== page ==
**[0097]**An M-sequence instruction generation section 41 starts the output of M-sequence instruction by the instruction from the upper controller 20. M-sequence instruction output from M-sequence instruction generation section 41 is added to the torque instruction via a low-pass filter 42.

**[0098]**M-sequence instruction includes random signals of 0 and 1. To avoid the abrupt change of the instruction, M-sequence instruction passes through the low-pass filter 42 to remove a high frequency portion so as not to be limited by the torque instruction.

**[0099]**M-sequence instruction is advantageously used at the time of estimation because M-sequence is a signal including a large number of frequency components. In the case of the sine wave input having a single frequency, an optimum frequency exists for the converging speed and accuracy of the estimated values. However, when M-sequence instruction is used, the converging speed and accuracy of the estimated values close to optimum can be obtained without searching for the optimum frequency.

**[0100]**The outline of M-sequence will be described. The input for identification is required to excite a large number of modes of its target, so an input signal has to include a large number of frequency components. White noise as a complete random signal satisfies this condition, but cannot realize it. Instead, a pseudo random signal generated based on a certain rule is used. One of the pseudo random signals which have been used most often is M-sequence having only a binary value.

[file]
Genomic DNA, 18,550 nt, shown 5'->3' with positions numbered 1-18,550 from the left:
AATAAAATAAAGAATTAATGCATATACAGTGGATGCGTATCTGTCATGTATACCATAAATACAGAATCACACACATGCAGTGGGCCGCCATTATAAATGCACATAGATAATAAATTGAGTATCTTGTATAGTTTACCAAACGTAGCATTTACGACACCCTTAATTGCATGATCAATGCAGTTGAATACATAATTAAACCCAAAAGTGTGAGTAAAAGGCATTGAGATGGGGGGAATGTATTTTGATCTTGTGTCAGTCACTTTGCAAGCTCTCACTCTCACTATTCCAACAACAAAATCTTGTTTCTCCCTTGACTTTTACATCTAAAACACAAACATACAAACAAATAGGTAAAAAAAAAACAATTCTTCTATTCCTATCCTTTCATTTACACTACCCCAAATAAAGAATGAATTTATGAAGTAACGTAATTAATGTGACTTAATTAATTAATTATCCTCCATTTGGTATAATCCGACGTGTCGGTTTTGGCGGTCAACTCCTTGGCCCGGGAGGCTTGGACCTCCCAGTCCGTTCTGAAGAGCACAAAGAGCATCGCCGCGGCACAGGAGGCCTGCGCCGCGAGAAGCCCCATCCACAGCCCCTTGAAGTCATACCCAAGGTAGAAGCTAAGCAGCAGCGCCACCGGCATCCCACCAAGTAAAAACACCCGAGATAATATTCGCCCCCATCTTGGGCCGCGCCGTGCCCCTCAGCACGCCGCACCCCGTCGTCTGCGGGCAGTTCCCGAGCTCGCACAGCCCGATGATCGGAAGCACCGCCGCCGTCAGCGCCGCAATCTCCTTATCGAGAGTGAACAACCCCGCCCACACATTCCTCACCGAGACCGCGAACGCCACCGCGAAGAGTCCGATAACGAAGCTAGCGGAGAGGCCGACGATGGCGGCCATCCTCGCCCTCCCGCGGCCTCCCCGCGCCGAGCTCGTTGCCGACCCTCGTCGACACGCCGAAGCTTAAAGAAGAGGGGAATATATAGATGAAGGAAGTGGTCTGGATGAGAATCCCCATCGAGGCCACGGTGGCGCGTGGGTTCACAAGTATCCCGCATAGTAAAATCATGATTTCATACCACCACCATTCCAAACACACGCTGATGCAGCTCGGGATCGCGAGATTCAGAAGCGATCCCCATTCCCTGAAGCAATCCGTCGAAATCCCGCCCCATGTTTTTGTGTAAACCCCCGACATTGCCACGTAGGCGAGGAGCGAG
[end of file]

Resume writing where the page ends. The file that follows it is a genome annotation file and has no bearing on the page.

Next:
**[0101]**A clock is put into a shift register having number of stages called the order of M-sequence so that the pseudo random signal may be regularly generated. Its nature has been studied well and known and has randomness within the period determined by the shift register.

**[0102]**The technique disclosed in JP-A No. 2000-172341 mentioned above performs inertia estimation using M-sequence. The estimation algorithm is different from an embodiment of the controller according to the present invention and does not perform friction estimation.

**[0103]**FIGS. 12A to 12D are diagrams of assistance in explaining the improvement of estimation accuracy and estimation speed using M-sequence instruction as the speed input for estimation in an embodiment of the controller according to the present invention.

**[0104]**FIG. 12D shows converging time and the accuracy of the estimation coefficient in case where the friction coefficient is estimated using the sine wave signal having a single frequency. With this estimation, it is found that the converging time is long in the frequency region at high accuracy and the accuracy is lowered in the frequency region in which the converging time is short.

**[0105]**FIGS. 12A to 12C are graphs comparing the converging speed and accuracy of the friction coefficient at the time of the sine wave input and the converging speed and accuracy of the friction coefficient at the time of the M-sequence input in order to observe the effect of the M-sequence input. The sine wave is an input having an amplitude of 17 rad/s and a frequency of 5 Hz, whereas M-sequence is an input having the same amplitude as that of the sine wave, a clock of 100 msec, and a 10th order characteristic polynomial=x